Friday, June 29, 2018

Al Capone Throws Me a Curve

Choldenko, Gennider. Al Capone Throws Me a Curve
May 1st 2018 by Wendy Lamb Books
Public Library E Book

There are a lot of things going on for Moose now that summer is approaching. He desperately wants to be on the high school baseball team, even though freshman rarely are. Also, Natalie has her 17th birthday, and her growing pains are evident. Her mother still dresses her like a ten year old, and wants to get her hair cut in a much younger style, but Bea Trixle has other ideas and not only cuts her hair in a stylish fashion for a young lady, but gives her two dresses that make Natalie feel more grown up. This causes some problems, including her crush on one of Moose's teammates after he is very nice to her and even gives her a button. Natalie keeps talking about Passerini, and even tells people that they are getting married. Bea even believes her! Moose knows he needs to have something special to bring to the team so that they let him on, and the other boys ask for pictures of Moose with Al Capone, and that sort of thing, which is just not realistic. Natalie hears this talk and brings their father's gun to a practice. This gets Moose in big trouble, but he doesn't tell on his sister. Piper is also causing him a lot of problems, since the warden approaches Moose to help look after her and keep her out of trouble. When the prisoners go on strike, Moose helps out with some of the work. One of the inmates, Fastball, is set to be released soon, so doesn't go on strike. When Bea plays a trick on Natalie so that Moose's father will look bad and her husband will be promoted to warden instead of him, Fastball is very helpful in getting Natalie out of a tricky situation. Moose realizes that while Alcatraz is a good place for him to be, it is not a great place for Natalie, and he helps his parents work through the process of getting her placed where she can flourish.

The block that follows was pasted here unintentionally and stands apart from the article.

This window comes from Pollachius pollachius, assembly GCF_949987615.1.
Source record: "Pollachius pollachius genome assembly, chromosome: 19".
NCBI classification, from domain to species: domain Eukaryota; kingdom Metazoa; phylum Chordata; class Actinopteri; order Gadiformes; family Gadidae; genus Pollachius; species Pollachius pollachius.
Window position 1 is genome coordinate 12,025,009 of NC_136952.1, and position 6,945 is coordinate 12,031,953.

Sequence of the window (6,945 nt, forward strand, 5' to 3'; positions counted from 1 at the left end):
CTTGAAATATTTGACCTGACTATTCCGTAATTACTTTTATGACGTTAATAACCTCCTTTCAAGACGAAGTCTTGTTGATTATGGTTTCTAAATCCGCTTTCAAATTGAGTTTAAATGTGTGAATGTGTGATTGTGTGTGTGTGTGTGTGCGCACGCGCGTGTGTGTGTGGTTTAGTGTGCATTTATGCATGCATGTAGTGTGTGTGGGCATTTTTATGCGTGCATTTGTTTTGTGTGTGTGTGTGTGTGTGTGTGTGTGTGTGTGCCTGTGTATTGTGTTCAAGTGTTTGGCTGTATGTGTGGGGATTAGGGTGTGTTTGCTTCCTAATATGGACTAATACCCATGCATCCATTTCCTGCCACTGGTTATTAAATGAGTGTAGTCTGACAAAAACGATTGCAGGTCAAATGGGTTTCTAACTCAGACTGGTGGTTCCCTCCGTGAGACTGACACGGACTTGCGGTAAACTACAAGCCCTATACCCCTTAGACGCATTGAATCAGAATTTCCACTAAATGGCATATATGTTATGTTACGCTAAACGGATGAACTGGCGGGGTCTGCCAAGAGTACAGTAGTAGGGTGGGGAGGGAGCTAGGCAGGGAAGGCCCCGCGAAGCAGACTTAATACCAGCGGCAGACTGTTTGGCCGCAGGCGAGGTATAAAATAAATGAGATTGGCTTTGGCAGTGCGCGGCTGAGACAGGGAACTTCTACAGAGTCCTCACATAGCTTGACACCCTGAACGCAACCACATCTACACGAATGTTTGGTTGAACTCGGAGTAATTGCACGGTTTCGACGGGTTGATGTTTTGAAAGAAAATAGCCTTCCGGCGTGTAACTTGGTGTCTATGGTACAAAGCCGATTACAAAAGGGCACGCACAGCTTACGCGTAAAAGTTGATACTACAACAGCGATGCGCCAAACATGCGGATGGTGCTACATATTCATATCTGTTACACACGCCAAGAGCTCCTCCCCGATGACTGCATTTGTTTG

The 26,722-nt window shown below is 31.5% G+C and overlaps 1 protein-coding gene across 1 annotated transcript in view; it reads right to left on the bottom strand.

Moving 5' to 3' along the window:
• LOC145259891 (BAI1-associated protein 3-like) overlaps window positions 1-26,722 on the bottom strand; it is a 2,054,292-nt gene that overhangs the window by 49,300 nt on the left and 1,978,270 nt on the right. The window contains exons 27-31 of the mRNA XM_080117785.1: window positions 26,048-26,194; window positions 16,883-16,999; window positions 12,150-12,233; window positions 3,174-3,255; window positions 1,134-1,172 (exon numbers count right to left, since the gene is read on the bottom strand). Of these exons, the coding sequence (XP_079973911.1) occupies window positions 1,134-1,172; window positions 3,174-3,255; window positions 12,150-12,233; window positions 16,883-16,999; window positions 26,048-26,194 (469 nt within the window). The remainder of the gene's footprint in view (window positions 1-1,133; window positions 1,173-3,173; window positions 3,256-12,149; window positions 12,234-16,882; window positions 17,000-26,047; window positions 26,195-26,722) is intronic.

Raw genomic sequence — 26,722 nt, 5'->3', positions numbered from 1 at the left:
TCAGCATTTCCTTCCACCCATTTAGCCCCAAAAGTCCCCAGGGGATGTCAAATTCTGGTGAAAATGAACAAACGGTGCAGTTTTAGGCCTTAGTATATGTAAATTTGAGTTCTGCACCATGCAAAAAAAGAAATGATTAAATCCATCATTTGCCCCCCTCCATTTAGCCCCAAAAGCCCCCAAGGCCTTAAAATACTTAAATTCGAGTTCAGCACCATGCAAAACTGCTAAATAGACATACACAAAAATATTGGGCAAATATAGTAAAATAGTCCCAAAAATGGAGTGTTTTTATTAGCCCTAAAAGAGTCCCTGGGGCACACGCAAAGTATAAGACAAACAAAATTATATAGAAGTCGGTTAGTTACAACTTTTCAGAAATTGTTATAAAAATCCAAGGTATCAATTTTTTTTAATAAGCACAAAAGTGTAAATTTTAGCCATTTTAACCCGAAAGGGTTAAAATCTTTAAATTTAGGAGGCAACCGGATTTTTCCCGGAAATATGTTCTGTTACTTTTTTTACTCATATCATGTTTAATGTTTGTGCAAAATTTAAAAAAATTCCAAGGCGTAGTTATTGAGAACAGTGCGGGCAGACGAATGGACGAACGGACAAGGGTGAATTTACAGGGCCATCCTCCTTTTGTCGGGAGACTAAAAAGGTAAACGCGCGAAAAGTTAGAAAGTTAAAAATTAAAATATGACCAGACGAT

Strengths: This wraps up the story of Moose's family very nicely, showcases some nice growth from all concerned (even the father and mother!), and offers a glimpse of a particular place and time that is at once unusual and yet universal. The struggles the family has with finding a good place for Natalie would have been more difficult in the 1930s, but are still not easy today, but it was good to see that she had an affinity for bookkeeping and was able to excel at it. Moose's every day struggles with friends, school and baseball are realistic as well.
Weaknesses: I somehow didn't connect with Piper in this book, although I liked her in the past. Maybe too many other things required Moose's attention, so she got less.
What I really think:  Our 6th grade often reads the first book in this series as a class novel, so this will see steady circulation. I just wish we were close enough for the students to go on a field trip to Alcatraz! The notes at the end of the book are fun and helpful.
Ms. Yingling

1 comment:

  1. My daughters loved visiting Alcatraz (but it didn't get them reading this series even though they read the first book in 5th grade as part of assigned reading).